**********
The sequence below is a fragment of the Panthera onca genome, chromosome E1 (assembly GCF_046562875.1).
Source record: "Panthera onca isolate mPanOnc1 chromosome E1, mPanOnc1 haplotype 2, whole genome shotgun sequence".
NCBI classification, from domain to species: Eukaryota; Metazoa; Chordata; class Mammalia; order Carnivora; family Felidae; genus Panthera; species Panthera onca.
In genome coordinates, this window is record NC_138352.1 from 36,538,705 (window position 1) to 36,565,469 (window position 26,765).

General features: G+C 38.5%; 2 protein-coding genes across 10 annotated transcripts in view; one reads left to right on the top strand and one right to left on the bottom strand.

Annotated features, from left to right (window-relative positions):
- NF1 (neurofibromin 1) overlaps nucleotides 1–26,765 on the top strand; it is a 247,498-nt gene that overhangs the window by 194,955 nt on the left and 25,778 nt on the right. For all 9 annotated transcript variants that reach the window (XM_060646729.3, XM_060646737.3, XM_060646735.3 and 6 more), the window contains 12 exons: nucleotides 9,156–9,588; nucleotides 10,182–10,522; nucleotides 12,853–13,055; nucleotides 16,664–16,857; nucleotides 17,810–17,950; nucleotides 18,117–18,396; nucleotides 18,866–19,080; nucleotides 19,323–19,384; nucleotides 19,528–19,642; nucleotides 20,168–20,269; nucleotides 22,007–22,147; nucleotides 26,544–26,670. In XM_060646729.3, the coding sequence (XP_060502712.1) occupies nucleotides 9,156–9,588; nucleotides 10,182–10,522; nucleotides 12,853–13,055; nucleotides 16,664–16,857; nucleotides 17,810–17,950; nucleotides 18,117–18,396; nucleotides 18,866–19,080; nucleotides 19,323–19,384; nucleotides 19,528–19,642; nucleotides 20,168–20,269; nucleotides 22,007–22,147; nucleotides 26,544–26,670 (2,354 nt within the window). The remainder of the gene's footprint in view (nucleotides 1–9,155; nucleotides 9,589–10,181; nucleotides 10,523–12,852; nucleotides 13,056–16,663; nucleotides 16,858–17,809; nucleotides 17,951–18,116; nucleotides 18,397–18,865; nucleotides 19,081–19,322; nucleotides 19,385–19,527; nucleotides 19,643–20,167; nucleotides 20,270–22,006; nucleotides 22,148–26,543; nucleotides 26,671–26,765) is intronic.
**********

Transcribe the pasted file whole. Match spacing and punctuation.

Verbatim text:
The sequence below is a fragment of the Panthera onca genome, chromosome E1 (assembly GCF_046562875.1).
Source record: "Panthera onca isolate mPanOnc1 chromosome E1, mPanOnc1 haplotype 2, whole genome shotgun sequence".
NCBI classification, from domain to species: Eukaryota; Metazoa; Chordata; class Mammalia; order Carnivora; family Felidae; genus Panthera; species Panthera onca.
In genome coordinates, this window is record NC_138352.1 from 36,538,705 (window position 1) to 36,565,469 (window position 26,765).

General features: G+C 38.5%; 2 protein-coding genes across 10 annotated transcripts in view; one reads left to right on the top strand and one right to left on the bottom strand.

Annotated features, from left to right (window-relative positions):
- NF1 (neurofibromin 1) overlaps nucleotides 1–26,765 on the top strand; it is a 247,498-nt gene that overhangs the window by 194,955 nt on the left and 25,778 nt on the right. For all 9 annotated transcript variants that reach the window (XM_060646729.3, XM_060646737.3, XM_060646735.3 and 6 more), the window contains 12 exons: nucleotides 9,156–9,588; nucleotides 10,182–10,522; nucleotides 12,853–13,055; nucleotides 16,664–16,857; nucleotides 17,810–17,950; nucleotides 18,117–18,396; nucleotides 18,866–19,080; nucleotides 19,323–19,384; nucleotides 19,528–19,642; nucleotides 20,168–20,269; nucleotides 22,007–22,147; nucleotides 26,544–26,670. In XM_060646729.3, the coding sequence (XP_060502712.1) occupies nucleotides 9,156–9,588; nucleotides 10,182–10,522; nucleotides 12,853–13,055; nucleotides 16,664–16,857; nucleotides 17,810–17,950; nucleotides 18,117–18,396; nucleotides 18,866–19,080; nucleotides 19,323–19,384; nucleotides 19,528–19,642; nucleotides 20,168–20,269; nucleotides 22,007–22,147; nucleotides 26,544–26,670 (2,354 nt within the window). The remainder of the gene's footprint in view (nucleotides 1–9,155; nucleotides 9,589–10,181; nucleotides 10,523–12,852; nucleotides 13,056–16,663; nucleotides 16,858–17,809; nucleotides 17,951–18,116; nucleotides 18,397–18,865; nucleotides 19,081–19,322; nucleotides 19,385–19,527; nucleotides 19,643–20,167; nucleotides 20,270–22,006; nucleotides 22,148–26,543; nucleotides 26,671–26,765) is intronic.